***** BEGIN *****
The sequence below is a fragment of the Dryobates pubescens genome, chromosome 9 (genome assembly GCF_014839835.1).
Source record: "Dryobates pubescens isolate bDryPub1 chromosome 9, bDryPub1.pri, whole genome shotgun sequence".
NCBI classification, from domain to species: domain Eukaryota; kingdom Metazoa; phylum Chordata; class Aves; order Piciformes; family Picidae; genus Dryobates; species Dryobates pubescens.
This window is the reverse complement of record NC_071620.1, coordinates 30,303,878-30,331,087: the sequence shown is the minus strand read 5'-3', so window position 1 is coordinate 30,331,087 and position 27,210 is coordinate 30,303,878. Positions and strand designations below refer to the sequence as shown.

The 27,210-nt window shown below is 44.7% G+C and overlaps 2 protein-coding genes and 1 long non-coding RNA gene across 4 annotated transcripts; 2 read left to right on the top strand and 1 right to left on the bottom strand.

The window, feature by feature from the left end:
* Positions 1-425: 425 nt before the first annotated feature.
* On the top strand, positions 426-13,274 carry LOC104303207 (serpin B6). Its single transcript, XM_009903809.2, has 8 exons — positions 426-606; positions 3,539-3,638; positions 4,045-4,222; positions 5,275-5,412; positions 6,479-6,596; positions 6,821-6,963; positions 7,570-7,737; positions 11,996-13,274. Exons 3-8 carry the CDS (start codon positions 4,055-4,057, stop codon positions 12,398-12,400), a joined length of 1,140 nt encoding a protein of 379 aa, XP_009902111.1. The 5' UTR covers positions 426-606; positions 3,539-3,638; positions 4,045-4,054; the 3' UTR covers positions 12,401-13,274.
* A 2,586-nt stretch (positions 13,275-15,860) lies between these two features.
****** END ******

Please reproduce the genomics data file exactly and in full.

The sequence below is a fragment of the Dryobates pubescens genome, chromosome 9 (genome assembly GCF_014839835.1).
Source record: "Dryobates pubescens isolate bDryPub1 chromosome 9, bDryPub1.pri, whole genome shotgun sequence".
NCBI classification, from domain to species: domain Eukaryota; kingdom Metazoa; phylum Chordata; class Aves; order Piciformes; family Picidae; genus Dryobates; species Dryobates pubescens.
This window is the reverse complement of record NC_071620.1, coordinates 30,303,878-30,331,087: the sequence shown is the minus strand read 5'-3', so window position 1 is coordinate 30,331,087 and position 27,210 is coordinate 30,303,878. Positions and strand designations below refer to the sequence as shown.

The 27,210-nt window shown below is 44.7% G+C and overlaps 2 protein-coding genes and 1 long non-coding RNA gene across 4 annotated transcripts; 2 read left to right on the top strand and 1 right to left on the bottom strand.

The window, feature by feature from the left end:
* Positions 1-425: 425 nt before the first annotated feature.
* On the top strand, positions 426-13,274 carry LOC104303207 (serpin B6). Its single transcript, XM_009903809.2, has 8 exons — positions 426-606; positions 3,539-3,638; positions 4,045-4,222; positions 5,275-5,412; positions 6,479-6,596; positions 6,821-6,963; positions 7,570-7,737; positions 11,996-13,274. Exons 3-8 carry the CDS (start codon positions 4,055-4,057, stop codon positions 12,398-12,400), a joined length of 1,140 nt encoding a protein of 379 aa, XP_009902111.1. The 5' UTR covers positions 426-606; positions 3,539-3,638; positions 4,045-4,054; the 3' UTR covers positions 12,401-13,274.
* A 2,586-nt stretch (positions 13,275-15,860) lies between these two features.